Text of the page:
Style Shoots
Are they paying for your flowers in your style shoot? If not, you need to have incredibly tangible results coming out of it.

We have shared a whole long article about why florists say "No" to styled shoots. As author, Amanda Veronee, explains the reason for saying no (to free shoots specifically) is this: flowers are perishable.

For me to do a styled shoot (bouquet, centerpiece, cake flowers, other large ceremony display, etc.) is expensive relative to what other vendors PAY to be involved in a styled shoots. Take out of the equation the babysitter I need for my son and gas and it’s still about $750 WHOLESALE...The flowers cannot be reused again, and that expense is entirely a waste other than for the (lovely, I’m sure) photographs...For a style shoot florist, the return is very low. From a business standpoint, it’s almost a waste of money unless someone is new to an area, new to the market, or wanting to make certain connections that can’t otherwise be made on social media or over coffee.

If you are asked to do a styled floral shoot for free or in trade for the images, Amanda recommends offering your time and service free (just like anyone else involved in the photo shoot), but to ask that the wholesale flower and supply costs be covered because those costs cannot be recouped.

That's not to say that, when you're new, that inspiration shoots aren't a great way to get your name out, meet new vendors, and make friends. And having your work featured in a big publication does make you feel accomplished but, ultimately, brides will most often book you, not because you were published in certain places, but from past bride reviews, word of mouth, etc. The only time I recommend being willing to pay for the flowers of a style shoot is when you have absolutely no photos of your work and / or you are moving to a new style and new clientele. But be completely sure that the photographer will do you justice for the hundreds of $$ that you'll have to pay.

Social Media
We talked about a florist's social media presence last week but a few key points are worth reiterating here:
 
  • Your social media presence is essentially a core part of connecting your message and experiential branding, make sure it's consistent and is truly social.
  • Be sure to include your logo as your profile image and then give potential clients a first look at your style by strategically placing a photo of your work as your cover image.
  • Social media marketing (for the non-gurus) is not a prime place to get clients but it is something that clients check out to make sure that you're who they would want to use. I know of some florists who get a good amount of their work from social media, but those have typically been smaller, niche florists who do 10-20 weddings a year. If you can do it, go for it!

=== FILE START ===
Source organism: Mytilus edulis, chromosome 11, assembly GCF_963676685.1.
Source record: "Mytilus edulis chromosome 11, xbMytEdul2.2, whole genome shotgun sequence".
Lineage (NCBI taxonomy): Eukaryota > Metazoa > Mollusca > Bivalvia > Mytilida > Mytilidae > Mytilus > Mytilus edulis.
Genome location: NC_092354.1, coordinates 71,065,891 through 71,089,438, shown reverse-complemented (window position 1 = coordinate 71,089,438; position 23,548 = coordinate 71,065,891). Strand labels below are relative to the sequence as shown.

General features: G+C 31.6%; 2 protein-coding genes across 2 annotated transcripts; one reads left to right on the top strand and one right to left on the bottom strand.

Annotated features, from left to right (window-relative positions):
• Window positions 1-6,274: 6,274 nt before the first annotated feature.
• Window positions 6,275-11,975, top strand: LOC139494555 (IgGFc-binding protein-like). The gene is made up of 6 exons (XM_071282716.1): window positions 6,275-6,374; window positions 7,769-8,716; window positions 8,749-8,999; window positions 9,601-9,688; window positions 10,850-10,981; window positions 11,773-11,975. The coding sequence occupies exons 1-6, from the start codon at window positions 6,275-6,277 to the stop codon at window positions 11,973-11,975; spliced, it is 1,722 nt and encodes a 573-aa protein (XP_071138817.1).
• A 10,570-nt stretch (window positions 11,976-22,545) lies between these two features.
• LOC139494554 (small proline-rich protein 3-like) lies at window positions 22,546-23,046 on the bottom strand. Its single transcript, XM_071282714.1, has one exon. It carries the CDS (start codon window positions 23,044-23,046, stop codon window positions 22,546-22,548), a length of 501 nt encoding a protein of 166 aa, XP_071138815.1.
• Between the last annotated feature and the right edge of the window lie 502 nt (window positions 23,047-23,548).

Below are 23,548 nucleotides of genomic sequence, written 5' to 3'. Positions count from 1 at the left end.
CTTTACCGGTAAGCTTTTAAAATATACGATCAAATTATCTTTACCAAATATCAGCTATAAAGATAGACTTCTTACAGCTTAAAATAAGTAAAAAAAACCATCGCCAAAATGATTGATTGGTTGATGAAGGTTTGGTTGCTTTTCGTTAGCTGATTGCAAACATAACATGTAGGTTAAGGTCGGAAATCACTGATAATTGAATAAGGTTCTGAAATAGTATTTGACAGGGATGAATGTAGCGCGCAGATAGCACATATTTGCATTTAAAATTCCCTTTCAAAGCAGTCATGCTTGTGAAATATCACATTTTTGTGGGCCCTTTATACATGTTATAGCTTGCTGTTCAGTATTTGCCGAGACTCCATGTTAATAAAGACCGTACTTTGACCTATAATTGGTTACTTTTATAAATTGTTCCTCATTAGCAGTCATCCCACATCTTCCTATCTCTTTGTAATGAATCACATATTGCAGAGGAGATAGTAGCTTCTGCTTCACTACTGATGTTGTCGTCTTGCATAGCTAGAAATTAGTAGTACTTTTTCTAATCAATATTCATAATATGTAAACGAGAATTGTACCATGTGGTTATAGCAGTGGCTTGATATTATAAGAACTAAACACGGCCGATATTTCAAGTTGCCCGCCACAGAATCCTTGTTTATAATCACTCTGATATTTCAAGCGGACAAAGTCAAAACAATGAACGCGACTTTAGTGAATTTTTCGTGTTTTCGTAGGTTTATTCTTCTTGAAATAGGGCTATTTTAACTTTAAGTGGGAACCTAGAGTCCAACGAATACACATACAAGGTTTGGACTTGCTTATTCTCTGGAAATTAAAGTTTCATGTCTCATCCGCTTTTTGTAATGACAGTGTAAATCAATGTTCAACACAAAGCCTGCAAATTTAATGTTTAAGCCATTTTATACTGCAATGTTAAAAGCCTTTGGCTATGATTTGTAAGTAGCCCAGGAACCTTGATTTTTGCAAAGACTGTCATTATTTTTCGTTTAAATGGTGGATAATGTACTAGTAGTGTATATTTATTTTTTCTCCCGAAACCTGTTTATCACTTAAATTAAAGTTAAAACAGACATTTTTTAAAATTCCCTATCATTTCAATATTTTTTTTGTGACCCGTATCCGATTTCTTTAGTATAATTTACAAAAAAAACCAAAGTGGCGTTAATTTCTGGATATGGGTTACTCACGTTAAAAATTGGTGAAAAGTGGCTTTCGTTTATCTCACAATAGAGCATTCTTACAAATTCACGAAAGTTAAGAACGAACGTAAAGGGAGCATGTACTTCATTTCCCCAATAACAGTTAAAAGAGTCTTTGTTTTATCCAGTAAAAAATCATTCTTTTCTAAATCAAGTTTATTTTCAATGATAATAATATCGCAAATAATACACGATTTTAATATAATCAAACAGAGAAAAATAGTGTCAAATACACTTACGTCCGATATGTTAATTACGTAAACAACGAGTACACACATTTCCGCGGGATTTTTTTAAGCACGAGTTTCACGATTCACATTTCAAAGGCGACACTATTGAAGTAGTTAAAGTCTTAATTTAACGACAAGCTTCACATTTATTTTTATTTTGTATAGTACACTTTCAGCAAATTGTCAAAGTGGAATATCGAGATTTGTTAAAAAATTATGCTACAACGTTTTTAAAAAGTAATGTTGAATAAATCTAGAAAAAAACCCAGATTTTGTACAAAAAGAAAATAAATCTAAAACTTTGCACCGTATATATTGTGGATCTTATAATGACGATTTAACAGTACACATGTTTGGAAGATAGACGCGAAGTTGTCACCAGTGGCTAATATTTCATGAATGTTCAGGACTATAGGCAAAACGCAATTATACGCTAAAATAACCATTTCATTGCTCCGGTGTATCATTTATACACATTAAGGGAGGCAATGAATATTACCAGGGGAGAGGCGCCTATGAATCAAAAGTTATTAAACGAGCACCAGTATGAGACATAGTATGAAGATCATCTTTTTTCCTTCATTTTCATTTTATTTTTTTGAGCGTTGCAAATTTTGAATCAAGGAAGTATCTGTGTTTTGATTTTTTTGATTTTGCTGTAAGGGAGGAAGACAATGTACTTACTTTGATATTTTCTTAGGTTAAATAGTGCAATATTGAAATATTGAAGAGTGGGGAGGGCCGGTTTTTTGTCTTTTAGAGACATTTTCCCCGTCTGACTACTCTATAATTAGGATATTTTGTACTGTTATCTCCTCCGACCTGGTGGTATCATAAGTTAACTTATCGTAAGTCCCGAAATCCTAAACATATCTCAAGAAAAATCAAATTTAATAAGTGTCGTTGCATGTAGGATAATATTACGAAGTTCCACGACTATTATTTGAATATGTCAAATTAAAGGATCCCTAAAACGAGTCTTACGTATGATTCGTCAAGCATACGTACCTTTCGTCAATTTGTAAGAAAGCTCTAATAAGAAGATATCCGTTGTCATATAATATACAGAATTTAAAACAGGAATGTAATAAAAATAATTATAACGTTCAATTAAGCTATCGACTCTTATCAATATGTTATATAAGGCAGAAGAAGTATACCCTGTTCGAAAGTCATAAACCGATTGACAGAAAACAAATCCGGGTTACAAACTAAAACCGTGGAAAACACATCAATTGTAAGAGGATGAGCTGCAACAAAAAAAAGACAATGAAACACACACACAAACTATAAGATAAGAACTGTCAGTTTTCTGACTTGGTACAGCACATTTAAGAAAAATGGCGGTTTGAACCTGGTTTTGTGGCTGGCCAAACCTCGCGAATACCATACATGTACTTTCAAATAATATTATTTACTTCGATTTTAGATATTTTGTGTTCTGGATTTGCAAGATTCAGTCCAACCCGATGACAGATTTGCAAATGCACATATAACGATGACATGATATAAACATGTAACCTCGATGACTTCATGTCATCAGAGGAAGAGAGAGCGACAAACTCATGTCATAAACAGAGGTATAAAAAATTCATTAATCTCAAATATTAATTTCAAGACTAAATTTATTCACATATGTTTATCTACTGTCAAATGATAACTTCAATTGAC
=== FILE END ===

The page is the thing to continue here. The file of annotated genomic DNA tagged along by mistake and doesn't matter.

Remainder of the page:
Networking
It is so crucial to start networking with other professionals in the wedding industry, not just potential clients. We receive a large portion of our weddings from other wedding vendors who refer us. When networking, it's easy to try to hard (and it comes off that way). Just start chatting with people and ask them about what they do. The best connections will come naturally. Just start talking about life and common subjects. The EASIEST and best solution is to ask questions about THEM. What do they do? How did they get into weddings? What kind of camera do they use? Do they have clients who price shop in their industry too? Don't tell about yourself unless they ask. The only way to really get this down is to actually, genuinely care about that other vendor. If you're just faking it in hopes they'll extend their favor, it's not worth it. We've seen it a thousand times (and dollars) over, being kind reaps incredibly huge rewards.
 
When we first started, we sent out emails asking to be on people's preferred vendors list. Bad idea. :) The effort was worth it because we learned but if people don't know about us, they don't want us on their preferred vendors list. On the flip side, there were times when Rachael would just stop in a place and introduce herself and ask questions about THEM. By the end of the conversation, they said, "We're going to add you to our website to our preferred vendors list!" That said, most of our wedding referrals didn't come from a written down preferred vendors list. It came from the vendors themselves referring us. 

Set up a goal for yourself. My wife set a goal for herself to meet 2 new people in the wedding industry every week. That could be as simple as stopping by their store, going to an industry event, sending an email, having coffee. Whatever. But every week, a new person in the industry would have been introduced. Nobody immediately started a warm and fuzzy relationship with us. But over time, there have been some great friendships built because we set a goal of exactly how many vendors we needed to meet every week.
 
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We know that not every florist is in a place where they need the super powers of Curate so we're sharing an updated version of our old Excel Recipe Spreadsheet from Twisted Willow with you to help you until you're ready for a tool made for professional florists.

Download the Excel Recipe Spreadsheet

Do you have more than 1 inquiry coming in every week? You probably need a professional tool with more power, accuracy, and style that was made for florists. Use Curate with a 60 day risk-free subscription.

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Filed under: Small Business Sally, Tips, Curate